Slumdogs of the World Unite
We finally got to see Slumdog Millionaire last night, courtesy of a friend’s review copy. (We rarely go to first run movies any more, though I had a chance to see Slumdog on Thanksgiving, before it opened, and had to leave the party as we had a restless Noel with us.) It was one of those films that kept me awake overnight, it was so damn good. I don’t have time to offer a considered critique, and I’m trusting that many of you are ahead of us and have already seen it. In short, it just seemed to me an absolute marvel of movie-making, the kind of film that restores one’s faith in the transformative potential of the silver screen. All the more so for the reasons you may have heard: no famous actors, lots of foreign language, and a seemingly anti-climactic subject matter. Indeed, how was this movie ever pitched in Hollywood? “Uneducated slum kid enters Indian edition of Who Wants To Be A Millionaire? Gets all the questions right. Movie explains how.”
Fortunately, director Danny Boyle was more than up to the task. Not everything he’s made over the years has resonated with public or critics (who remembers Millions?), but between Trainspotting and Slumdog Millionaire, he’s now made two movies for the ages. (Both, not so coincidentally, and I’m obviously sticking up for my work here, were based on novels. So was the Beach, an excellent movie if not quite in the same category.) And I find Boyle’s ability to coax such magical performances out of untrained actors (teenage Londoner Dev Patel as Jamal, plus the little kids who play the younger versions of Jamal, his brother Salim, and Jamal’s eternal love interest Latika) as inspiring as his cinematography and his pacing. For this, I’m sure that Indian co-director Loveleen Tandan deserves equal credit.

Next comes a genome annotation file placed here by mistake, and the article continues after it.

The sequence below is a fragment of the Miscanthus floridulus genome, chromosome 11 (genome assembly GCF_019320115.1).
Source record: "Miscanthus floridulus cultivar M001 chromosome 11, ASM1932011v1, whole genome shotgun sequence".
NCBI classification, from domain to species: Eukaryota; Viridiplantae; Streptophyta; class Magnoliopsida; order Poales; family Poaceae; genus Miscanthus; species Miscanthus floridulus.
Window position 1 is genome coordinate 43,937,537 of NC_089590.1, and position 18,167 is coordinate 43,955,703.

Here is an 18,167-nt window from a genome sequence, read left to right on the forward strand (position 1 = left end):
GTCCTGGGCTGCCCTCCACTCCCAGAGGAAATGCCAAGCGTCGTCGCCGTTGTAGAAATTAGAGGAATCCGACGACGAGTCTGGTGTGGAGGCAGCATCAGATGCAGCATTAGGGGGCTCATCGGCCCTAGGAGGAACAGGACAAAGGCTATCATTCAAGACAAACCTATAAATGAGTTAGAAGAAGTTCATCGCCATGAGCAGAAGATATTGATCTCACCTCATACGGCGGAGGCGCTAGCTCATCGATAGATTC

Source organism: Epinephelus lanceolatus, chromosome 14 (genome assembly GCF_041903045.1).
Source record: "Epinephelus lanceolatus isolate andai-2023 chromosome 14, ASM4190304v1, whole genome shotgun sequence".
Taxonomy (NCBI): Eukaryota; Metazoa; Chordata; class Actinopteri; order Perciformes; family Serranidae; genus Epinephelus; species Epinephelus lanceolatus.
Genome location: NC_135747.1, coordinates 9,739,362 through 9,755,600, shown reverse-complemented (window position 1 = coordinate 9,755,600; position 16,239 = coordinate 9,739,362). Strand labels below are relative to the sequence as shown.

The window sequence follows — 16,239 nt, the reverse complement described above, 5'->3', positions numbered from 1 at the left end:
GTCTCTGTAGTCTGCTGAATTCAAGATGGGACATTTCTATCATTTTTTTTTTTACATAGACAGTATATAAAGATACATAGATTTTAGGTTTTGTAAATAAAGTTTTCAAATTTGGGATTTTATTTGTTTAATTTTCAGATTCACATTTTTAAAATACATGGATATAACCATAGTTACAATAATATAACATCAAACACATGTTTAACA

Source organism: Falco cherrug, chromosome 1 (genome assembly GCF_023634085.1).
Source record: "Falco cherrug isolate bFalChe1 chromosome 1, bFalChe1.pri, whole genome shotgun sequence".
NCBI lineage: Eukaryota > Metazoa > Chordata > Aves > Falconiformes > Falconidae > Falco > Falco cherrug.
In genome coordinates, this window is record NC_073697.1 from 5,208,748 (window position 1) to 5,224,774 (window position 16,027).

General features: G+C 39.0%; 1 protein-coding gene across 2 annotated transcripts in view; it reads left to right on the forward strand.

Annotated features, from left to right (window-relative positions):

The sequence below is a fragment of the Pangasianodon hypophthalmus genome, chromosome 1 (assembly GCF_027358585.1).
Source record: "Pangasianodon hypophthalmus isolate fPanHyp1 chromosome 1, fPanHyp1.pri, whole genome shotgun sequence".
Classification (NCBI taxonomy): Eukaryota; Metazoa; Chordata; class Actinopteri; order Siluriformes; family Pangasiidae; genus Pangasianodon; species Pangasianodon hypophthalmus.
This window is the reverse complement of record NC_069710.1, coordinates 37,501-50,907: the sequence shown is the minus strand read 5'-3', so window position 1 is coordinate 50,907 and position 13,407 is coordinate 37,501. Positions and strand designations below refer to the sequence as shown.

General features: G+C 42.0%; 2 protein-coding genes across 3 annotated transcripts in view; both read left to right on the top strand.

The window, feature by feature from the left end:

So, not a review, not a critique, perhaps just a lengthy “twitter.” I’m trying to post less here, more often. Still, I see that the UK’s Daily Telegraph and Guardian both predict that Slumdog Millionaire will clean up at Sunday’s Oscars. I do hope so. For all that some of my friends have been equally moved by Milk, especially Sean Penn’s performance, Slumdog has made it without a single marquee name. Unfortunately, a row has broken out over payments to the child actors, born and raised and still living in the Mumbai slums, who played the younger versions of Jamal, Salim and Lakita. Life has a horrible habit of imitating art.
If there’s an additional irony to Slumdog’s Oscar status it’s that the movie is carrying two of the three nominations for Best Song, yet neither of them is M.I.A.’s “Paper Planes,” the double use of which (once in original single fashion, the other in infectious DFA remix) further enlivened the movie for me. In fact, I’d go so far as to say that the best film of the last two years made use of the best song of the last two years. Come to that, didn’t Trainspotting make a hit out of Underworld’s “Born Slippy”? Danny Boyle, take a bow.